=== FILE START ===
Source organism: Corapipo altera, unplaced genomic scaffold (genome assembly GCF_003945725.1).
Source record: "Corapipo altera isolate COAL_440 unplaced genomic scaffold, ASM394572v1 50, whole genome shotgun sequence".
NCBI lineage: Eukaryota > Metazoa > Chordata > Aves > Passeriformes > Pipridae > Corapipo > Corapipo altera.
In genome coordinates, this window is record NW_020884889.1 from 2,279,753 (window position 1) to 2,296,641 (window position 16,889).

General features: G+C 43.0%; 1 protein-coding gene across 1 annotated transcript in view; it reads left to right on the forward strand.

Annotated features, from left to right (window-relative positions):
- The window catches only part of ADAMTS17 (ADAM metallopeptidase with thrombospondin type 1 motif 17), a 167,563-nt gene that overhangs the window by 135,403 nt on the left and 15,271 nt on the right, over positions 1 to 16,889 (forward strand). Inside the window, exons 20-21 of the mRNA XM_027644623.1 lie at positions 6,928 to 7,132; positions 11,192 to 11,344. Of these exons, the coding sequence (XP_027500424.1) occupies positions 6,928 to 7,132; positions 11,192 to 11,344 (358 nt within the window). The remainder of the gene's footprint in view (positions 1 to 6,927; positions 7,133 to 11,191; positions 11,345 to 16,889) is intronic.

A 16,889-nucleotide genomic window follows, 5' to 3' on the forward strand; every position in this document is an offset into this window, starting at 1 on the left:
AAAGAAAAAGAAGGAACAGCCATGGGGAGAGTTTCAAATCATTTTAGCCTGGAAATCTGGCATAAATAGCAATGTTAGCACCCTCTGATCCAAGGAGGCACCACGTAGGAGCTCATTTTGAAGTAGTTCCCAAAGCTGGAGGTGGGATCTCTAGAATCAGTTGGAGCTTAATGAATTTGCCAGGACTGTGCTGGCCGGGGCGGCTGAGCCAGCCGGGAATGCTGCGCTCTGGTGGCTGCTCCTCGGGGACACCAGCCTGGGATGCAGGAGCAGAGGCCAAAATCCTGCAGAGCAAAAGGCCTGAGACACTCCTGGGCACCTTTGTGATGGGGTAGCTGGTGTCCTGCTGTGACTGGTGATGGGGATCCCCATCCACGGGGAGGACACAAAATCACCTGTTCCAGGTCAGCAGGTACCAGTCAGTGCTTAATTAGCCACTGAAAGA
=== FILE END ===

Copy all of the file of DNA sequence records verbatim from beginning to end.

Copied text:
Source organism: Corapipo altera, unplaced genomic scaffold (genome assembly GCF_003945725.1).
Source record: "Corapipo altera isolate COAL_440 unplaced genomic scaffold, ASM394572v1 50, whole genome shotgun sequence".
NCBI lineage: Eukaryota > Metazoa > Chordata > Aves > Passeriformes > Pipridae > Corapipo > Corapipo altera.
In genome coordinates, this window is record NW_020884889.1 from 2,279,753 (window position 1) to 2,296,641 (window position 16,889).

General features: G+C 43.0%; 1 protein-coding gene across 1 annotated transcript in view; it reads left to right on the forward strand.

Annotated features, from left to right (window-relative positions):
- The window catches only part of ADAMTS17 (ADAM metallopeptidase with thrombospondin type 1 motif 17), a 167,563-nt gene that overhangs the window by 135,403 nt on the left and 15,271 nt on the right, over positions 1 to 16,889 (forward strand). Inside the window, exons 20-21 of the mRNA XM_027644623.1 lie at positions 6,928 to 7,132; positions 11,192 to 11,344. Of these exons, the coding sequence (XP_027500424.1) occupies positions 6,928 to 7,132; positions 11,192 to 11,344 (358 nt within the window). The remainder of the gene's footprint in view (positions 1 to 6,927; positions 7,133 to 11,191; positions 11,345 to 16,889) is intronic.

A 16,889-nucleotide genomic window follows, 5' to 3' on the forward strand; every position in this document is an offset into this window, starting at 1 on the left:
AAAGAAAAAGAAGGAACAGCCATGGGGAGAGTTTCAAATCATTTTAGCCTGGAAATCTGGCATAAATAGCAATGTTAGCACCCTCTGATCCAAGGAGGCACCACGTAGGAGCTCATTTTGAAGTAGTTCCCAAAGCTGGAGGTGGGATCTCTAGAATCAGTTGGAGCTTAATGAATTTGCCAGGACTGTGCTGGCCGGGGCGGCTGAGCCAGCCGGGAATGCTGCGCTCTGGTGGCTGCTCCTCGGGGACACCAGCCTGGGATGCAGGAGCAGAGGCCAAAATCCTGCAGAGCAAAAGGCCTGAGACACTCCTGGGCACCTTTGTGATGGGGTAGCTGGTGTCCTGCTGTGACTGGTGATGGGGATCCCCATCCACGGGGAGGACACAAAATCACCTGTTCCAGGTCAGCAGGTACCAGTCAGTGCTTAATTAGCCACTGAAAGA